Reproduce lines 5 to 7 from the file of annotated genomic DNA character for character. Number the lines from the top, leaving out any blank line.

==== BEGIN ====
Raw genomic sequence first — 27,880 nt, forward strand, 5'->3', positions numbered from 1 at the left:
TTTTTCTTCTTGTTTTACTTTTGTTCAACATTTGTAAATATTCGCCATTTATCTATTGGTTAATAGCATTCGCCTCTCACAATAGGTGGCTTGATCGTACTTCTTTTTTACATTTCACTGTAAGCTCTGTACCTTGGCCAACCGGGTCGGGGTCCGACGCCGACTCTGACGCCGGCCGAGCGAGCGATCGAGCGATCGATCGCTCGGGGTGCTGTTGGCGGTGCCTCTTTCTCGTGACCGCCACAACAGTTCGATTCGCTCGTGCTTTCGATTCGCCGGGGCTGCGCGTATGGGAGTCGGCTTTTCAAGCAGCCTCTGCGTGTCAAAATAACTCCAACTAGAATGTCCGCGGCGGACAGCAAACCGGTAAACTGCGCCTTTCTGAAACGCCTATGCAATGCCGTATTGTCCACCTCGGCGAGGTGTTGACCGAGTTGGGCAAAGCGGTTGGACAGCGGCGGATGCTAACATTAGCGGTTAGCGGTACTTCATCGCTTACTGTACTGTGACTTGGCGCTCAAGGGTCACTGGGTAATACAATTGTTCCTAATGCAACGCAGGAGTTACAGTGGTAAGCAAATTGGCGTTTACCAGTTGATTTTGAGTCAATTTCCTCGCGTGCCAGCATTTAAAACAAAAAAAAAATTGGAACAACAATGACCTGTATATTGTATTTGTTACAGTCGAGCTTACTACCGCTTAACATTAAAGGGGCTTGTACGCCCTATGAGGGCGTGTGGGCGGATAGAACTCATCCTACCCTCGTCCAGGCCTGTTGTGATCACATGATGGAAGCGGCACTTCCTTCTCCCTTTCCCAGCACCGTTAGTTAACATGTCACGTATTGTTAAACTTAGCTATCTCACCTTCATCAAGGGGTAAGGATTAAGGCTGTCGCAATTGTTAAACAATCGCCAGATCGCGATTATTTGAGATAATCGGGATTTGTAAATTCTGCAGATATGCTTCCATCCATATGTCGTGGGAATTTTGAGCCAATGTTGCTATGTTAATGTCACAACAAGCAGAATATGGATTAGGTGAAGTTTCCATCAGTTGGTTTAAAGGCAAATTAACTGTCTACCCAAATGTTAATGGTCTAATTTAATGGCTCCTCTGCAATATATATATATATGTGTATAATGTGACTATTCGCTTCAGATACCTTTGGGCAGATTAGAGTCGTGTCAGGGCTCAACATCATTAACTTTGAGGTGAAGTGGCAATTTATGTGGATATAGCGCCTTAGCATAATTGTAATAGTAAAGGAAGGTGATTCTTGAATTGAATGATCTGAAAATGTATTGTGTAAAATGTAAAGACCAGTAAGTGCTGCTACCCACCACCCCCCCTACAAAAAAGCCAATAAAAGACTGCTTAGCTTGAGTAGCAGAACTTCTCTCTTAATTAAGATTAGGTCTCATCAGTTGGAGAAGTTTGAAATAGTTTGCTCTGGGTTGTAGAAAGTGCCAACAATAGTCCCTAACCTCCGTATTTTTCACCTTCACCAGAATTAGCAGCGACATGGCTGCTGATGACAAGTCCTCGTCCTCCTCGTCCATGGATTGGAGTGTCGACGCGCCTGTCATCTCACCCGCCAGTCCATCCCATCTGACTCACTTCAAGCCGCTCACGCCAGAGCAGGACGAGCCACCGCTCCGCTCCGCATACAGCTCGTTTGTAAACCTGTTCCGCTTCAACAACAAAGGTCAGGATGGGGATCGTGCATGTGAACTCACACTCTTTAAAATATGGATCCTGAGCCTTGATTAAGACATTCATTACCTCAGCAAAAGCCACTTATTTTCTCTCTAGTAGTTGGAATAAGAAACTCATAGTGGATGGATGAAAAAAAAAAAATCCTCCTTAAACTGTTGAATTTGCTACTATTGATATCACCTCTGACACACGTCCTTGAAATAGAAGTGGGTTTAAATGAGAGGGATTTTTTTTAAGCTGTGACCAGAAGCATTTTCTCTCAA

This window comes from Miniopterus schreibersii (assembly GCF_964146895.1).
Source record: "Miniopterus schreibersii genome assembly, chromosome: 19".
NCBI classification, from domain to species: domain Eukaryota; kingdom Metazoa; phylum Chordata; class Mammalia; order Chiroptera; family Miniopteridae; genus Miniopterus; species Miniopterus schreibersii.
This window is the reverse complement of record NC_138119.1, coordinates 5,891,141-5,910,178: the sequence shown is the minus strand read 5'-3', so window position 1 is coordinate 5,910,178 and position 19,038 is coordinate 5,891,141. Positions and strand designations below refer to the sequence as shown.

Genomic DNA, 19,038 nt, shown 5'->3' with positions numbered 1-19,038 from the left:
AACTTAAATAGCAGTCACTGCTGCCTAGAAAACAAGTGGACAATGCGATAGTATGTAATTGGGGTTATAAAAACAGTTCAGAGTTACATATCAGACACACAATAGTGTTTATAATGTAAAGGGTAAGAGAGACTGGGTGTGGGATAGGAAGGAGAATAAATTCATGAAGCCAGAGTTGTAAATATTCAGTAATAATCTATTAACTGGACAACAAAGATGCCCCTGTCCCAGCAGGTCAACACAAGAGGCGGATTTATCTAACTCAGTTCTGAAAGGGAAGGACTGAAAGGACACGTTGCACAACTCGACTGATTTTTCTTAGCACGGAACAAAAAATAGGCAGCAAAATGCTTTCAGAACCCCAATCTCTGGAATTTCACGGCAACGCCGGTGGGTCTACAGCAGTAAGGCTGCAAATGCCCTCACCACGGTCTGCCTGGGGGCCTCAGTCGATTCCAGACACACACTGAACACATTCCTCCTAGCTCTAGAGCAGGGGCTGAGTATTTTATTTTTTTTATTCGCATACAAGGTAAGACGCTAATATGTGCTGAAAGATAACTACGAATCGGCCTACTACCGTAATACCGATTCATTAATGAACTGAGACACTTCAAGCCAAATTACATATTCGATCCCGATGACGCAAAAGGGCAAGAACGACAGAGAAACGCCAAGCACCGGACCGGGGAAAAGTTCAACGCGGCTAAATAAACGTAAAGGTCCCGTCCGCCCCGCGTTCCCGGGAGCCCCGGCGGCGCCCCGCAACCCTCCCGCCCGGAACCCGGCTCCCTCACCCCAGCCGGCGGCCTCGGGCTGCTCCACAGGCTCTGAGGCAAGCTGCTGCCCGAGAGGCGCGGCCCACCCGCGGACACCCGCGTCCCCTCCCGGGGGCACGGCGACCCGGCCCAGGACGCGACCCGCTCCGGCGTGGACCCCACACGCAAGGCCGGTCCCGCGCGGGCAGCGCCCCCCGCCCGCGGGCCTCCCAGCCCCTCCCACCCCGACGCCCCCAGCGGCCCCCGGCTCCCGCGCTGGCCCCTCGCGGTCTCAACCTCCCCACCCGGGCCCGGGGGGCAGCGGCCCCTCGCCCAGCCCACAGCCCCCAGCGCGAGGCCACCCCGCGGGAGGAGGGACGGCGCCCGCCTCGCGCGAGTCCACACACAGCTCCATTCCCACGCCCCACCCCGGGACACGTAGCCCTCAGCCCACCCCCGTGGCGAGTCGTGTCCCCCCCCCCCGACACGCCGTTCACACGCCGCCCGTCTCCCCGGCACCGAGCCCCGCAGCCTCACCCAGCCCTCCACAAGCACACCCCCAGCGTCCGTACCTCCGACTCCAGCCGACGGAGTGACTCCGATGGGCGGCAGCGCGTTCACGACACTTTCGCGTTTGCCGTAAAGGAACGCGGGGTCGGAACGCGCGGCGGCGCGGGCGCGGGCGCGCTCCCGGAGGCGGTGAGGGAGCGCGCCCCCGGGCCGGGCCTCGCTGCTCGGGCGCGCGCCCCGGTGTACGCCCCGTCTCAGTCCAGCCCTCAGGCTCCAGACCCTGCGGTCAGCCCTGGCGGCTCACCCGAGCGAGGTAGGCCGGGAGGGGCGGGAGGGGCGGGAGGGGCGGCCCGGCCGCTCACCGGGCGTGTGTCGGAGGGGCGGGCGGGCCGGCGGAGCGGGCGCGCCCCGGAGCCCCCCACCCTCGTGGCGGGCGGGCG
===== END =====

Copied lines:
NCBI classification, from domain to species: domain Eukaryota; kingdom Metazoa; phylum Chordata; class Mammalia; order Chiroptera; family Miniopteridae; genus Miniopterus; species Miniopterus schreibersii.
This window is the reverse complement of record NC_138119.1, coordinates 5,891,141-5,910,178: the sequence shown is the minus strand read 5'-3', so window position 1 is coordinate 5,910,178 and position 19,038 is coordinate 5,891,141. Positions and strand designations below refer to the sequence as shown.

Genomic DNA, 19,038 nt, shown 5'->3' with positions numbered 1-19,038 from the left: